Our Experts Answer Your Mortgage Questions

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In the current marketplace, many people have questions about qualifying for a mortgage, interest rates, and credit scores. Today, a panel of experts assembled by realtor.com answered some of our users' top questions to help them get ready to buy a home.

The panel members were:

Leslie Piper: A Realtor who serves as realtor.com's consumer housing specialist

Jonathan Smoke: Chief economist of realtor.com

Tracy Mahnken: Senior vice president of Move, Inc., which owns realtor.com

Michael E. Matthews: Senior vice president of PrimeLending

Here is an edited version of the top questions and our panelists' responses. You can also watch the full replay here:

Q: What different loans are out there to buy a home?

MM: There's a bunch of different options, with not as much down payment as you'd think.

JS: It's sort of like you're shopping for breakfast cereal -- it could be that you're going down the cereal aisle at a super Wal-Mart, but it could be that you're stuck with just the cereal boxes that are at 7-Eleven, because it's all dependent on where you live, the property you're buying and, of course, your personal financial situation.

The best way to cut through that, and get the right box for you, is to talk to a local professional.

Make sure you look at how long you expect to be in the house. A lot of people just default to the 30-year fixed (mortgage). You're really trading off the interest rate, and that is an important factor in qualifying and what you're going to pay. Sometimes you might be better off with a shorter-term mortgage.

MM: The first time we speak [to a new customer], those are the questions we're going to ask. We want to understand how long you're going to live there and what makes sense for you.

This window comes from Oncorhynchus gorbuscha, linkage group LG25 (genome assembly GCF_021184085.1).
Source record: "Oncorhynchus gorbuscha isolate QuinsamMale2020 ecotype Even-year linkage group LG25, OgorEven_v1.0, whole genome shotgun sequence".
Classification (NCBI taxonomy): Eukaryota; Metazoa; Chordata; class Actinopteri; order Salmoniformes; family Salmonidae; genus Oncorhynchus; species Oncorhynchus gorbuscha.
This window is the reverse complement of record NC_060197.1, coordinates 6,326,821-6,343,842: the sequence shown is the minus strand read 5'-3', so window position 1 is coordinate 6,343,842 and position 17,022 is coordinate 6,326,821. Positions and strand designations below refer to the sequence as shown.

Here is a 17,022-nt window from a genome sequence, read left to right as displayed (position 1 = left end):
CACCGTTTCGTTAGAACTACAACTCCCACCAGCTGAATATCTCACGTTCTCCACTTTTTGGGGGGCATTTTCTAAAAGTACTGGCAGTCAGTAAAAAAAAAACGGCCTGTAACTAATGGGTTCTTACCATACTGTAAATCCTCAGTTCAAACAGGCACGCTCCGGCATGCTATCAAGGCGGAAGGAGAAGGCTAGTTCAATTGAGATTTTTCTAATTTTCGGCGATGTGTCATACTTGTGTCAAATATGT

TM: Realtor.com has this great tool, the rent vs. buy calculator, that allows first-time home buyers to explore, if they were to buy a home, how many years it would take for what you're paying on a mortgage on your home to be equal to, or maybe less than, what you're paying in rent.

Q: If you are buying a home for the first time and don't have 20% to put down, is there any way you can avoid PMI?

JS: Private mortgage insurance … applies when a consumer puts less than 20% down on a loan. The reason for that is that loans, historically, that have less than 20% down have higher default rates. So there's risk there that literally has to be accounted for, and that ends up being insurance that adds to your mortgage payment.

When you put less down, the trade-off is gonna be, you actually have to spend more on a monthly basis, and that's going to impact your qualification.

Let me play a simple scenario from an economics perspective:

Let's assume you're the median-income household in the country today and you're buying today's median-priced home, which is about $205,000. If you finance that 20% down with a 30-year fixed-rate, it would take about 26% of your income. So you would qualify, assuming everything else in your history is good, and you would be able to afford that, because it's under the 28% threshold (the ratio of your housing payment to your income) that is a good guide for affordability and for qualification.

But if instead you needed to opt to pay just 3.5% down and to go with an FHA-insured, low down-payment option, you'd end up having to spend 33% of your income to cover the insurance and the higher monthly payment expense. You wouldn't qualify anymore.